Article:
Selected journal, newspaper and magazine publications
by Nicholas Nicastro

Why I am Not a Cultural Anthropologist

Nicholas Nicastro


It is this kind of hostility that scientists who are aware of it find most enigmatic. There is something medieval about it, in spite of the hypermodern language in which it is nowadays couched. It seems to mock the idea that, on the whole, a civilization is capable of progressing from ignorance to insight, notwithstanding the benightedness of some of its members. We have the sense, encountering such attitudes, that irrationality is courted and proclaimed with pride. All the more shocking is the fact that the challenge comes from a quarter that views itself as fearlessly progressive–the veritable cutting edge of the cultural future.

—from Higher Superstition: The Academic Left and Its Quarrels with Science, by Paul Gross & Norman Leavitt

Consider two incidents of anthropological interest from last year:

     • The Cornell University administration consulted with the Anthropology Department over whether it was best classified as a "social science" or as a "humanity." The alternative presented more than a terminological nicety: there are significant differences in the ways social science and humanities departments are treated at Cornell. That is to say, real resources were at stake. While there was no groundswell of support for categorizing the department along with creative writing and comparative literature, the bulk of the anthropology faculty hardly identifies with fields like sociology, psychology, and economics either. There was some suggestion that the phrase "human science" fits better (and renders all other varieties "inhuman sciences," one assumes). The final result was a compromise: the university now construes anthropology as both a humanity and a science…or perhaps neither.

     • Around the same time, Terence Turner, Professor of Anthropology at Cornell, along with the University of Hawaii’s Leslie Sponsel, sent a supposedly confidential e-mail to Louise Lamphere, president of the Anthropological Association of America, and to Don Brenneis, the president-elect. In the message they express a wish "to inform you of an impending scandal that will affect the [AAA]…and arouse intense indignation and calls for action among members of the Association." The scandal was to be prompted by the fall publication of the book Darkness in El Dorado: How Scientists and Journalists Devastated the Amazon, by Patrick Tierney. According to Turner and Sponsel, the book "presents convincing evidence," "well-documented," of a string of crimes "…in its scale, ramifications, and sheer criminality and corruption [that is] unparalleled in the history of Anthropology." Among other things, Tierney charges that a number of scientists, including the noted geneticist James V. Neel and the anthropologist Napoleon Chagnon, were responsible for eugenics-inspired biological experimentation upon the Yanomamö people of Venezuela that killed "hundreds, perhaps thousands," as well as the fabrication of data and the fomenting of intervillage conflicts in cynical support of Chagnon’s "sociobiological" views of human evolution. "This nightmarish story," Turner and Sponsel continue breathlessly, "—a real anthropological heart of darkness beyond the imagining of even a Josef Conrad (though not, perhaps, a Josef Mengele)—will be seen (rightly in our view) by the public, as well as anthropologists, as putting the whole discipline on trial."1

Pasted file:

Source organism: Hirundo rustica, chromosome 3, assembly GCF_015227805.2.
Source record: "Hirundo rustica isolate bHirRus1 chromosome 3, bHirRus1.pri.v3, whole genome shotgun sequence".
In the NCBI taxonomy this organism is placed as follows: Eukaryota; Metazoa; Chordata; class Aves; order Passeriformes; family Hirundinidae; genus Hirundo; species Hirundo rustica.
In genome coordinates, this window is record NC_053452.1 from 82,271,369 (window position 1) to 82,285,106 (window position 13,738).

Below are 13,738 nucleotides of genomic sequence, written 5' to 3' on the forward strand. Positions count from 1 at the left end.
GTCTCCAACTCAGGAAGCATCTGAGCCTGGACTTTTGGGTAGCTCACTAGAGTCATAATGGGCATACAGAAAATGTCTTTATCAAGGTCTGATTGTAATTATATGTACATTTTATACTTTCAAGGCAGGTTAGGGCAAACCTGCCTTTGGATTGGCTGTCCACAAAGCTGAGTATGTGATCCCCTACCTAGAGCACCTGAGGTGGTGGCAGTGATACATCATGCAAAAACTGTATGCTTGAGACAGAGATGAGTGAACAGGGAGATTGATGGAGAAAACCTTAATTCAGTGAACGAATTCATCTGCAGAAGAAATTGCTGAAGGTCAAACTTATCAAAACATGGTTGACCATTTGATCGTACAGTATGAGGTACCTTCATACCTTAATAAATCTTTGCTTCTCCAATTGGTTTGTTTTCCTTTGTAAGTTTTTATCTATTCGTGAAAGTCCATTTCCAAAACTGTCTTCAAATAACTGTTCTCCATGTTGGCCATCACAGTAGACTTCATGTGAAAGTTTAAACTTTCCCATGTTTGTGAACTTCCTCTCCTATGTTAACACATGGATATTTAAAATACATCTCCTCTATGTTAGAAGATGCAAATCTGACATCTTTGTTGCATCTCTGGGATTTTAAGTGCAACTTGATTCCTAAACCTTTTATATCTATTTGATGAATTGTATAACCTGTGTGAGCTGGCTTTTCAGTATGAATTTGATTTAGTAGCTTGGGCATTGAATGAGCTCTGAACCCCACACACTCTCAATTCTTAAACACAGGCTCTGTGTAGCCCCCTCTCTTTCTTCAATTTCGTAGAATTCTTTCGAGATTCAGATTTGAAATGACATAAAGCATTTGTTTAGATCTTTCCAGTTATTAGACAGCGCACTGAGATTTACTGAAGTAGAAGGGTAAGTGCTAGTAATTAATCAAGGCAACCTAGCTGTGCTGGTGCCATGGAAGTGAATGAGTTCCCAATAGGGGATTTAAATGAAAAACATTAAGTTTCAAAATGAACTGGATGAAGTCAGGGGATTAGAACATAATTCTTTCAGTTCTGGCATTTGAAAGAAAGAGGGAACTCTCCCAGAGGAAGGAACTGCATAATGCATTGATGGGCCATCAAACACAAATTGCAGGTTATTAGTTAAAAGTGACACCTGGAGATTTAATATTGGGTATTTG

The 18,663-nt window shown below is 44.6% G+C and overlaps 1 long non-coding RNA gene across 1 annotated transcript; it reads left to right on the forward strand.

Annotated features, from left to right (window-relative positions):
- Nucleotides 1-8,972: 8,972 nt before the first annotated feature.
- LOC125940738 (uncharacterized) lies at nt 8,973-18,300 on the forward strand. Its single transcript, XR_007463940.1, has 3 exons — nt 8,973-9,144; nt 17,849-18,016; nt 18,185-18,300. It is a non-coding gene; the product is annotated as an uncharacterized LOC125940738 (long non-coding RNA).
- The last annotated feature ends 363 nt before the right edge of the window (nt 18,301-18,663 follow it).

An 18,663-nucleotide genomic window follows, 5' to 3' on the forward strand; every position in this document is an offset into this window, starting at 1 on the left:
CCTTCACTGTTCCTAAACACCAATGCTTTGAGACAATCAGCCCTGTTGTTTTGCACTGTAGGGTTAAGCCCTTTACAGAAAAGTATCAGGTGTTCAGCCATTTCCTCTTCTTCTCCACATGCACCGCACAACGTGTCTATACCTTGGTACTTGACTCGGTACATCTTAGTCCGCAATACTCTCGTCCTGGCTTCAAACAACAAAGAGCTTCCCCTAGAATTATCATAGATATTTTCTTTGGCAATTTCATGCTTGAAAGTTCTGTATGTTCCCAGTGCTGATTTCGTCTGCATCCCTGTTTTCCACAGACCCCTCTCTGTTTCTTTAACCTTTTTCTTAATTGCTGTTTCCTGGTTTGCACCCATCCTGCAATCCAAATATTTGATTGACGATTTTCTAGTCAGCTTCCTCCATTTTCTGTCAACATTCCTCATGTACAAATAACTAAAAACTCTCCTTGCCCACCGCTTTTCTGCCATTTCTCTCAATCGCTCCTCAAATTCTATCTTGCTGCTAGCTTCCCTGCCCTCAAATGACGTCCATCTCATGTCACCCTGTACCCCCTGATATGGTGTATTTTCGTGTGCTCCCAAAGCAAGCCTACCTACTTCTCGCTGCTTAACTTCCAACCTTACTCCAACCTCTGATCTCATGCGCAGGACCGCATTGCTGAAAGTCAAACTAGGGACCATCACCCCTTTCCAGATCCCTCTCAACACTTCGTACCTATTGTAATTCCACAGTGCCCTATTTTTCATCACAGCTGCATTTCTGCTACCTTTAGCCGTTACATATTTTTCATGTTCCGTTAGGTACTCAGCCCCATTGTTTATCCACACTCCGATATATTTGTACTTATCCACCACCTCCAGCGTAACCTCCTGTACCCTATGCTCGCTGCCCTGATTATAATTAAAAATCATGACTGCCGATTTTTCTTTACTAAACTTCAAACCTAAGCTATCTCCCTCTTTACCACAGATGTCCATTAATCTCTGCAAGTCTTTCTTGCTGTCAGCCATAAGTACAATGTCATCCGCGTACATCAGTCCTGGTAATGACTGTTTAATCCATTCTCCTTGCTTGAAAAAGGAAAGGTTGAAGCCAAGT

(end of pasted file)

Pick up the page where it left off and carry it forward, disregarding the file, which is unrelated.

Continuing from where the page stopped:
The common theme in both these incidents—one prosaic, one sensational—is the relationship between anthropology and science. To be sure, the current cachet of the word "science" makes it so widely and loosely applied it is truly a matter of debate what it really means. But the state of the field pioneered in this country by Lewis Henry Morgan, Franz Boas, Alfred Kroeber et al. is arguably in even deeper existential crisis. Just what has anthropology become, anyway? What is this "human science"?


The Cult of Culture

     As a willing border-crosser from the doctoral program in anthropology to psychology, I offer here a perspective on these questions as they stand at Cornell. It also bears noting that Cornell’s Anthropology Department, whose scholarly heritage includes such distinguished past figures as C.F. Hockett and Turner (Victor, that is), is hardly unique. Much of what follows more or less applies to departments elsewhere.
     What the Cornell administration almost belatedly found out last year is that anthropology long ago ceased to be a science. By "science," I take to mean a project of systematic inquiry that not only observes and describes, but makes comparisons, generates theories, and tests predictions. Admittedly, this state of affairs is hardly a matter of regret to many academic anthropologists. Nor should it necessarily be; there are other ways to apprehend reality than science. But it does represent a profound break with the discipline’s own history, which long integrated more or less scientific approaches to its subject.